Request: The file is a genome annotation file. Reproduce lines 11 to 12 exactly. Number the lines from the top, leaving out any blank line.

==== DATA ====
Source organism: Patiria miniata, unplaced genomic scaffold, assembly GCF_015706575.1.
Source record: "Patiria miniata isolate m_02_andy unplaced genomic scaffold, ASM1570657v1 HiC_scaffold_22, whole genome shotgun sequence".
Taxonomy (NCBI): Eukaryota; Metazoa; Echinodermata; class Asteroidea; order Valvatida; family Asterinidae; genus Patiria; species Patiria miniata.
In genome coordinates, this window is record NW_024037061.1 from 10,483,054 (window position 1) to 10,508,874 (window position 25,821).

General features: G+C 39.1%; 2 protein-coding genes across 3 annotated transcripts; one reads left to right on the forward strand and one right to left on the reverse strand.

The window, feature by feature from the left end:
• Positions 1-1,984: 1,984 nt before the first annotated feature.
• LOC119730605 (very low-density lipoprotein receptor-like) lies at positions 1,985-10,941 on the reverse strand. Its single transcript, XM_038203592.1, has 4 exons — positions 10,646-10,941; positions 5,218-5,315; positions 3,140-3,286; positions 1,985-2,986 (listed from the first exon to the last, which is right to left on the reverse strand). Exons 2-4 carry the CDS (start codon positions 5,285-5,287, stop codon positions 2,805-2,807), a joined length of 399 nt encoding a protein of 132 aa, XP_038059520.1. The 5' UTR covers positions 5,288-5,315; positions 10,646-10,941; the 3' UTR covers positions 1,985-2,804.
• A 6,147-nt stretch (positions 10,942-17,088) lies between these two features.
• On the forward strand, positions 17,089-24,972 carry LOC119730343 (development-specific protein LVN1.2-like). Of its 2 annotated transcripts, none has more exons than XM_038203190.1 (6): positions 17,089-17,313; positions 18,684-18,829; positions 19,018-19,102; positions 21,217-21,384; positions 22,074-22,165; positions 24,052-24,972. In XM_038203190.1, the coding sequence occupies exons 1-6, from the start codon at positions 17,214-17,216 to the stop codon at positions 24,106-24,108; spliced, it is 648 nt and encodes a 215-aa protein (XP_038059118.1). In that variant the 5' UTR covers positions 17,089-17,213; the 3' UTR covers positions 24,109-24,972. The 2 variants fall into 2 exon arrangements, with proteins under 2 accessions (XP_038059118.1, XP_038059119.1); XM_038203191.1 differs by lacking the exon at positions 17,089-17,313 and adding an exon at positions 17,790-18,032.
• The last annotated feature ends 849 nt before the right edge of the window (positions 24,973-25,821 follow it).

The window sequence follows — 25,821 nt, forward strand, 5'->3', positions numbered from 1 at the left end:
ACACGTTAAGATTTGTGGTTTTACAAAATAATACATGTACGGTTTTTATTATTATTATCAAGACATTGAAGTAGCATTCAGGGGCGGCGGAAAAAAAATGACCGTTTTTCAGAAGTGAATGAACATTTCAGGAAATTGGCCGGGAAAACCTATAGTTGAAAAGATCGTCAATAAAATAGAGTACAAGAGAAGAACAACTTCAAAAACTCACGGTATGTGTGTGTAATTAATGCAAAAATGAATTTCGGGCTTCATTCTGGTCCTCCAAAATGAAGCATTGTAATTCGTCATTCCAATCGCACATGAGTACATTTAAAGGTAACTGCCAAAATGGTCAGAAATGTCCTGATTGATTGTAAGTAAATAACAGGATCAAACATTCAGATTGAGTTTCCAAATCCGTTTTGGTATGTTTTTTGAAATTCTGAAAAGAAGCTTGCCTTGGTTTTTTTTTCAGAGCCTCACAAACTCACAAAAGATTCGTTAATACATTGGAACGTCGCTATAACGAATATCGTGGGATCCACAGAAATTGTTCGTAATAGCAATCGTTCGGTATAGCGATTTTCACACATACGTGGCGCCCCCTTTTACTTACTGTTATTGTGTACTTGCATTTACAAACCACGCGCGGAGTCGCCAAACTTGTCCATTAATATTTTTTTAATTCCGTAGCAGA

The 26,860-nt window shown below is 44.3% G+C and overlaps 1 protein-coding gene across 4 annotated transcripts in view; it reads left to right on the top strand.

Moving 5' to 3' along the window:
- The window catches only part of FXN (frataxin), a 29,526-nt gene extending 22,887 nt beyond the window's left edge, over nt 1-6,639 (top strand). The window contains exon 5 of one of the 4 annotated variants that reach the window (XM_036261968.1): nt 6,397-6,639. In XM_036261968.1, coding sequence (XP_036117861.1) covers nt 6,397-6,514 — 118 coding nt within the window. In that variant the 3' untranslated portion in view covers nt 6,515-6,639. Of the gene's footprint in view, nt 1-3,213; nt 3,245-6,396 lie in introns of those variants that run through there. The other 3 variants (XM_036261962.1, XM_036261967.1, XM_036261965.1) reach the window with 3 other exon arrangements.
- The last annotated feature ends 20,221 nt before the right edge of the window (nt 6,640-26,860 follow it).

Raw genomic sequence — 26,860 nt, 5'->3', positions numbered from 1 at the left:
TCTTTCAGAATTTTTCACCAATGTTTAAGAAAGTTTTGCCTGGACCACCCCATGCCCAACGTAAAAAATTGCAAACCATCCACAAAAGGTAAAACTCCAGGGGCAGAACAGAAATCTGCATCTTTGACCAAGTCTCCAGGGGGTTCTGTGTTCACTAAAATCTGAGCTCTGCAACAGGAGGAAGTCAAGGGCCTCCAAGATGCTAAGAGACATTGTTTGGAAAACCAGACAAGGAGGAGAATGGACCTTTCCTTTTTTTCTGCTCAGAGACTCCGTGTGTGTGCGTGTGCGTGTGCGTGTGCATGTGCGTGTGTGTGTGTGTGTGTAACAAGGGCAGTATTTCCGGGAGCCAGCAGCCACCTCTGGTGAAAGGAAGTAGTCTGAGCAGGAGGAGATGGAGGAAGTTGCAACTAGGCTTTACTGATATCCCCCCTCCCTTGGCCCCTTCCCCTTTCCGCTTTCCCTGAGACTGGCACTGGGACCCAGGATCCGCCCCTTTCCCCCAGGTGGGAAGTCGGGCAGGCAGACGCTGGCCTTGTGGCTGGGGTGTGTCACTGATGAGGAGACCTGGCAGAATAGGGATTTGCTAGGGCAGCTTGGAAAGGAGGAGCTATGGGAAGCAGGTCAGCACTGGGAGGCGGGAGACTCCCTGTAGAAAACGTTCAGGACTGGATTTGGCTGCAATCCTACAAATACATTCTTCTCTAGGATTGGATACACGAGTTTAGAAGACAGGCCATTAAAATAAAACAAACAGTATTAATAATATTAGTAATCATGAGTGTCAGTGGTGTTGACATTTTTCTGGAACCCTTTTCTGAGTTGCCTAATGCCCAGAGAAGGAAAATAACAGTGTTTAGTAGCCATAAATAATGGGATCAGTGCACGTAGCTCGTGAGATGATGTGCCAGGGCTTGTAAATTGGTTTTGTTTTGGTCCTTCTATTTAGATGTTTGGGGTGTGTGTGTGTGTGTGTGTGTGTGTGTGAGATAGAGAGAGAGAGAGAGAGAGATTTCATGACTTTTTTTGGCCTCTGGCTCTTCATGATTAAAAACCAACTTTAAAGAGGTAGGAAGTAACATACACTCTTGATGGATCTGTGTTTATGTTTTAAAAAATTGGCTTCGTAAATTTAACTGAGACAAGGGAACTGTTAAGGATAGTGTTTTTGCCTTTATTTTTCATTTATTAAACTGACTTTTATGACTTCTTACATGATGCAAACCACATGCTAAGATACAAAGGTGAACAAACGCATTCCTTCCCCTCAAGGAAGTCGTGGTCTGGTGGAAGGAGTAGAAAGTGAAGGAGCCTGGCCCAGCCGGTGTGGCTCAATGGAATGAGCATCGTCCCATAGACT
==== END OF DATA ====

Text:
• The last annotated feature ends 849 nt before the right edge of the window (positions 24,973-25,821 follow it).

The window sequence follows — 25,821 nt, forward strand, 5'->3', positions numbered from 1 at the left end: